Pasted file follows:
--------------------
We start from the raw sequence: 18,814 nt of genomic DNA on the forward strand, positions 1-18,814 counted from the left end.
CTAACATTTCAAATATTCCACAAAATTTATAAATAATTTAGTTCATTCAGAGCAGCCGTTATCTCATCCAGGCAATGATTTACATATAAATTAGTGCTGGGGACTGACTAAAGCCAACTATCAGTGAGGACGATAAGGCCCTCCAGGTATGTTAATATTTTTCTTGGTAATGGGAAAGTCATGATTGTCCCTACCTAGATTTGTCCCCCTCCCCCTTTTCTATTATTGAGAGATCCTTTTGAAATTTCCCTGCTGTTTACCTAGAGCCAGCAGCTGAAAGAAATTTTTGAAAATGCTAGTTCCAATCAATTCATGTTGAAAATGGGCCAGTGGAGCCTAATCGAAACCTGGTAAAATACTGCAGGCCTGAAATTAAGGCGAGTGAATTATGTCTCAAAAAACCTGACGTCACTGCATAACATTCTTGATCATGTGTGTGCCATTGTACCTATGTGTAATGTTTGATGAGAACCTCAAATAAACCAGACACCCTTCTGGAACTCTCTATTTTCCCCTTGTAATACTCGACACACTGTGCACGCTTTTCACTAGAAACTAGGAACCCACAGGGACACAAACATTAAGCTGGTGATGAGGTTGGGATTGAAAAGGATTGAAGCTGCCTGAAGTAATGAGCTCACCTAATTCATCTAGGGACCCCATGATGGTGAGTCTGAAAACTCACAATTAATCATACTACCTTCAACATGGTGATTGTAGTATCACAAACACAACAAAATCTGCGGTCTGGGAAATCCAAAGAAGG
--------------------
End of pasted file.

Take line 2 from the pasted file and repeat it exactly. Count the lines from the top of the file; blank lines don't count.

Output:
CTAACATTTCAAATATTCCACAAAATTTATAAATAATTTAGTTCATTCAGAGCAGCCGTTATCTCATCCAGGCAATGATTTACATATAAATTAGTGCTGGGGACTGACTAAAGCCAACTATCAGTGAGGACGATAAGGCCCTCCAGGTATGTTAATATTTTTCTTGGTAATGGGAAAGTCATGATTGTCCCTACCTAGATTTGTCCCCCTCCCCCTTTTCTATTATTGAGAGATCCTTTTGAAATTTCCCTGCTGTTTACCTAGAGCCAGCAGCTGAAAGAAATTTTTGAAAATGCTAGTTCCAATCAATTCATGTTGAAAATGGGCCAGTGGAGCCTAATCGAAACCTGGTAAAATACTGCAGGCCTGAAATTAAGGCGAGTGAATTATGTCTCAAAAAACCTGACGTCACTGCATAACATTCTTGATCATGTGTGTGCCATTGTACCTATGTGTAATGTTTGATGAGAACCTCAAATAAACCAGACACCCTTCTGGAACTCTCTATTTTCCCCTTGTAATACTCGACACACTGTGCACGCTTTTCACTAGAAACTAGGAACCCACAGGGACACAAACATTAAGCTGGTGATGAGGTTGGGATTGAAAAGGATTGAAGCTGCCTGAAGTAATGAGCTCACCTAATTCATCTAGGGACCCCATGATGGTGAGTCTGAAAACTCACAATTAATCATACTACCTTCAACATGGTGATTGTAGTATCACAAACACAACAAAATCTGCGGTCTGGGAAATCCAAAGAAGG